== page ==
Best parts of this: Based on previous statements from Trump and Rudy Giuliani, it’s clear that this ban was intended to target Muslims. The First Amendment prohibits this. And the court explains that it’s allowed to use Trump’s previous statements to prove that unconstitutional discrimination was the goal.
The best and worst of legal language
Legal documents read like bullshit. They’re full of passive voice, jargon, and imprecision. I’m not crazy about jargon-bound or vague phrases like “concrete and particularized injury,” “unreviewable authority,” or “serious allegations.” And those are from the clearest portions of the order — there’s lots worse in there.
Legal writing prioritizes precision over clarity. This makes it verbose and complex.
But there is a lot to learn from how judges write.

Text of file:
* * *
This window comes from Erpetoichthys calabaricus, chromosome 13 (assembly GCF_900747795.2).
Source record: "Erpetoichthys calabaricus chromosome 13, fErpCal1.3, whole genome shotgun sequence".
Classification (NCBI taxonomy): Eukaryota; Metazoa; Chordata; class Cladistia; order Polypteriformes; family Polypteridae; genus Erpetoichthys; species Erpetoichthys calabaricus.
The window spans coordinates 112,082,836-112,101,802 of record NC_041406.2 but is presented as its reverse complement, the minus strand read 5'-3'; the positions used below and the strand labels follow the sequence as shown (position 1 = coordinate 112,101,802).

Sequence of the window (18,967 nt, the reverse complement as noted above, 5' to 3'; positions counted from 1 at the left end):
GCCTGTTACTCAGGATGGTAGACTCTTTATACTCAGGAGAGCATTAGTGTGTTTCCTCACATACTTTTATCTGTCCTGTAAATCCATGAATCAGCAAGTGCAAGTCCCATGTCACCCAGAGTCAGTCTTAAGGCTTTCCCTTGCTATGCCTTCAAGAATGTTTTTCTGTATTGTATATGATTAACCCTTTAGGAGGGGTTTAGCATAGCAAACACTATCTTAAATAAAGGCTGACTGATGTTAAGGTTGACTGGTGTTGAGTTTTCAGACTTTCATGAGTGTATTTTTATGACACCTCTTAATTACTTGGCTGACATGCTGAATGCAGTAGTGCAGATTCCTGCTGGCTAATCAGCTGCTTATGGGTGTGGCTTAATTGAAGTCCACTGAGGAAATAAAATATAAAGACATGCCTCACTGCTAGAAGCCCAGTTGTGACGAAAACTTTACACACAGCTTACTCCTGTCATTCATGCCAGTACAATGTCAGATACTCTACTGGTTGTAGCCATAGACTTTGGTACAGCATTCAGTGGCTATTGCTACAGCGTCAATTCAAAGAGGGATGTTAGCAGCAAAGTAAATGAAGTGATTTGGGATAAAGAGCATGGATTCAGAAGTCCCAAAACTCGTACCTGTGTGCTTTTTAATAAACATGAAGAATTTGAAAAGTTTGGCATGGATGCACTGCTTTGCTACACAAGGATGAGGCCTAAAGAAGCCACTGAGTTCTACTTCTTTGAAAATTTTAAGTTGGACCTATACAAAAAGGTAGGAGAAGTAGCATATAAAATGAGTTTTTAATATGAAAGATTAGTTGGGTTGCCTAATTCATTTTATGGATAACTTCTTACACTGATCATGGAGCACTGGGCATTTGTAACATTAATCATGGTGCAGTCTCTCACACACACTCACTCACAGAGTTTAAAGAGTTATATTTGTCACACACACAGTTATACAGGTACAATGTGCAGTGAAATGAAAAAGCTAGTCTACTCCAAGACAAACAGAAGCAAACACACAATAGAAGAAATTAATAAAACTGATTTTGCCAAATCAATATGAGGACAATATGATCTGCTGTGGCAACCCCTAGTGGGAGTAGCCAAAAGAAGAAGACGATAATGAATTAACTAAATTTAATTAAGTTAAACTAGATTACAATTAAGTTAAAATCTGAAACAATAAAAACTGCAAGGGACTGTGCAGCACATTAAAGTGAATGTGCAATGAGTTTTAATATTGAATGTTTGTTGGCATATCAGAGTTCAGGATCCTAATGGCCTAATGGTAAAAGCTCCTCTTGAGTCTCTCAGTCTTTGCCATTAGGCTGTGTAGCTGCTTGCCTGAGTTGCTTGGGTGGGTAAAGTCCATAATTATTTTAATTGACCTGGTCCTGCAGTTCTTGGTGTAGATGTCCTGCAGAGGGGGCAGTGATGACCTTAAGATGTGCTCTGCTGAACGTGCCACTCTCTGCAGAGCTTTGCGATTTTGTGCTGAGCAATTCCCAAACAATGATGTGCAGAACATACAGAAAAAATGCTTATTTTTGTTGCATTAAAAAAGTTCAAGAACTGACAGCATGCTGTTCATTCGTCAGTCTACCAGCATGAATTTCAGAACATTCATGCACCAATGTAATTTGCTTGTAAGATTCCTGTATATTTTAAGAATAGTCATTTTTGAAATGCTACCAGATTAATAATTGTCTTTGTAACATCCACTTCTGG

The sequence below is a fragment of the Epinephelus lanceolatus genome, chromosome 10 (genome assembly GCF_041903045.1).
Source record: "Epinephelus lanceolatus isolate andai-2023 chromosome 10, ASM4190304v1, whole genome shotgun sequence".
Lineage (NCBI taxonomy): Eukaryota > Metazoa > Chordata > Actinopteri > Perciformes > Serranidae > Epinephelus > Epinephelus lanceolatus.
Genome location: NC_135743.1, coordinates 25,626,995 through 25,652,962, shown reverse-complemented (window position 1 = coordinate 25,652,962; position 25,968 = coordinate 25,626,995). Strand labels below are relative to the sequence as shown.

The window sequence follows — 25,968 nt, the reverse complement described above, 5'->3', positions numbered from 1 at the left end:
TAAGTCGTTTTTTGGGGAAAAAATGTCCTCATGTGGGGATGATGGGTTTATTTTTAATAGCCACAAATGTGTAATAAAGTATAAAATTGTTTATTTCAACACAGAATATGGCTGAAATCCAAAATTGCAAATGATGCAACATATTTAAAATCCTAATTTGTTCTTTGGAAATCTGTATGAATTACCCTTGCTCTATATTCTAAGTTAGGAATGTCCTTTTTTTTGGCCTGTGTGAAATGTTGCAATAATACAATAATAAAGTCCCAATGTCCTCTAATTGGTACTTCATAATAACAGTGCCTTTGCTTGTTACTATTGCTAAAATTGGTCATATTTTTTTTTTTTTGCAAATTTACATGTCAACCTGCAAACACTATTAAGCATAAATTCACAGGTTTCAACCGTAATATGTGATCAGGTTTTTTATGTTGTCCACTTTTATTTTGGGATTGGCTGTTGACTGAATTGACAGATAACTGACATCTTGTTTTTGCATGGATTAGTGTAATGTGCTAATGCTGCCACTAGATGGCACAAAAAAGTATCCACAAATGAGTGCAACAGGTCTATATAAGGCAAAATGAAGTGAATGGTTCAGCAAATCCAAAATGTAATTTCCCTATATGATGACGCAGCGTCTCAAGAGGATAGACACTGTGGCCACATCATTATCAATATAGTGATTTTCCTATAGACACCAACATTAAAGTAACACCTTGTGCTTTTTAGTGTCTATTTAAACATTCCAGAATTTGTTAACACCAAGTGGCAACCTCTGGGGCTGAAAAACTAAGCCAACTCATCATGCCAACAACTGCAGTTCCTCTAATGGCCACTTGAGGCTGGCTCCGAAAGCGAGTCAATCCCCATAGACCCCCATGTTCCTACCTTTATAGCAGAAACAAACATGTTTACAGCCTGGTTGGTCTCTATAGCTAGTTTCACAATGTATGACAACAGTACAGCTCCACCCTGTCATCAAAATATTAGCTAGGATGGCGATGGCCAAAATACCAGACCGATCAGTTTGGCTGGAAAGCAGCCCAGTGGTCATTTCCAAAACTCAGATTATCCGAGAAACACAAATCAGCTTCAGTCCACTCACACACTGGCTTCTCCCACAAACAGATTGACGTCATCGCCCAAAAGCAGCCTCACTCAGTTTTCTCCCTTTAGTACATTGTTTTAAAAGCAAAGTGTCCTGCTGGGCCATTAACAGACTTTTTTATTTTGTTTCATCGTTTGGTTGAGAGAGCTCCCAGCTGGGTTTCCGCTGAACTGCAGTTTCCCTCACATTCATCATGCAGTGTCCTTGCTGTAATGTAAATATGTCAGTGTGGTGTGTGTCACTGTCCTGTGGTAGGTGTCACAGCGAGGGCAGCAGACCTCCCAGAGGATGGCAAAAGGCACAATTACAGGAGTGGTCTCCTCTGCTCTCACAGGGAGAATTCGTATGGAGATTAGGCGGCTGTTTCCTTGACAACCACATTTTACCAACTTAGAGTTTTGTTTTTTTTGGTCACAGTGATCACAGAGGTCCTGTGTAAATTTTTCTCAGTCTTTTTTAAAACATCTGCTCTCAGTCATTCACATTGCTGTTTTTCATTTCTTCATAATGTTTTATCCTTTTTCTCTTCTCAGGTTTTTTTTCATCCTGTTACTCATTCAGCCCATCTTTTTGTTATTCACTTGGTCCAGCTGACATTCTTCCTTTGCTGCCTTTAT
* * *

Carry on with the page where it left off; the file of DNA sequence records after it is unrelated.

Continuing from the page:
Where judicial writing contains facts, it cites sources for those facts. Where it contains opinions, it backs them up with precedent. Where there is no precedent, judges argue based on logical reasoning from facts and previous precedents.
I also like how in this argument, the judges present the cases of the opposing parties (in this case, the states and the president) in a clear and unbiased way. Only after clearly stating the parties’ points of view do they argue for or against them. This is a desirable quality — all writers should give opposing viewpoints a fair airing before critiquing them.
So learn from the courts. Don’t let jargon get in the way of clarity — you’re not bound to write the way that judges do. And do present arguments and facts clearly, with citations, regardless of whether you agree with them.